Police officers faced with a realistic training scenario undergo plenty of stress — and plenty more when they talk about it later:
Last October, under Lewinski’s direction, and with coordination by Branch Board representative Dave Blocksidge, 48 male and female volunteers from London’s armed response teams, SWAT unit and diplomatic protection group were fitted with heart-rate monitors by Justin Dixon, head of the exercise physiology lab for the Met force.
Divided into teams of 3 and armed with Glock 17s loaded with Simunition blanks, they were assigned one team at a time to participate in the same scenario: an armed robber had been shot and was in a hospital setting; they were to respond to his bedside as a protection-and-containment unit.
As each team entered a simulated hospital lobby, filled with patients and visitors, they unexpectedly witnessed a verbal altercation in progress between a receptionist and a man who claimed to be the brother of the wounded bandit. He was adamantly insisting on seeing the suspect; the receptionist was standing firm that no visitors were allowed.
The male role-player kept escalating the situation, even grabbing the receptionist if that’s what it took to provoke the officers to intervene. (This was so realistically staged that during one enactment when Lewinski was playing the receptionist, he was dragged across a desk and broke his glasses!)
As officers responded to calm the conflict, another “brother” of the armed robber unexpectedly popped out of a room off the lobby, wielding a sawed-off shotgun and holding a female hostage. He fired Simunition blasts out of both barrels into the floor, then pointed the gun at the officers and started to make loud demands that his wounded brother be freed.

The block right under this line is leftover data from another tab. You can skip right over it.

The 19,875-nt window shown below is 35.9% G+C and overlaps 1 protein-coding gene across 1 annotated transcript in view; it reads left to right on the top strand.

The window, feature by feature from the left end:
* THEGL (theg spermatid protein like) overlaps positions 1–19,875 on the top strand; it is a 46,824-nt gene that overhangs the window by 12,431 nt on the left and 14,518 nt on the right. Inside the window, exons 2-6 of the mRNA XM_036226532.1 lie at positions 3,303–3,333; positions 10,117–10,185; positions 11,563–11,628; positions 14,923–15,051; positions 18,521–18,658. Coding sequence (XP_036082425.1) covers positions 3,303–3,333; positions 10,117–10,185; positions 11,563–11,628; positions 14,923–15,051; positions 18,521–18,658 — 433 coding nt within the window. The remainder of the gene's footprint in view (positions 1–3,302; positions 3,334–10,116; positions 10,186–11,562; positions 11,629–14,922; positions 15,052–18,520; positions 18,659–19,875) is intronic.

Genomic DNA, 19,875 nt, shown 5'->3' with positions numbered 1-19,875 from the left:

As soon as officers responded–invariably by shooting and controlling him–the scenario ended. (Interestingly, the volunteers were highly enough trained that even though they had never worked together before, each team automatically split its areas of responsibility so that while 2 officers dealt with the receptionist squabble one stayed alert to the surrounding environment. “As a result,” Lewinski recalls, “the response to the suspect with the shotgun was so fast he never got a chance to fully voice his demands.”)
Immediately after the scenario, the officers, still wearing their heart monitors, were divided into different groups. Some conferred with other team members on what they had just experienced, which Lewinski says is standard after-action practice on London Met. Others were not permitted to confer. Then each of these groups was further divided. Some wrote reports of the incident and some were interviewed.
The interviews were conducted by trained investigators who had undergone refresher sessions on cognitive interviewing techniques before the scenario. Again, cognitive interviewing, a specialized technique in which all an officer’s senses are explored in an effort to enhance memory of a stressful experience, is standard practice on London Met, Lewinski says. (The refresher training, in this case, was provided by Dr. Amina Memon, a psychologist with the University of Glasgow and a recognized expert on that interviewing style.)
Finally, the officers were subjected to aerobic fitness tests during which Dixon measured their pulse rates and oxygen levels.
The two major findings:
- Pulse rates among the officers spiked to 160 bpm once the shooting started. “That’s roughly double the normal heart rate for a reasonably fit person,” Lewinski says.
- During the post-scenario interviews, when participants were asked to recall details of the threat encounter, heart monitors recorded jumps in the officers’ pulse rates up to 135 bpm, about 60% of their maximum heart rate.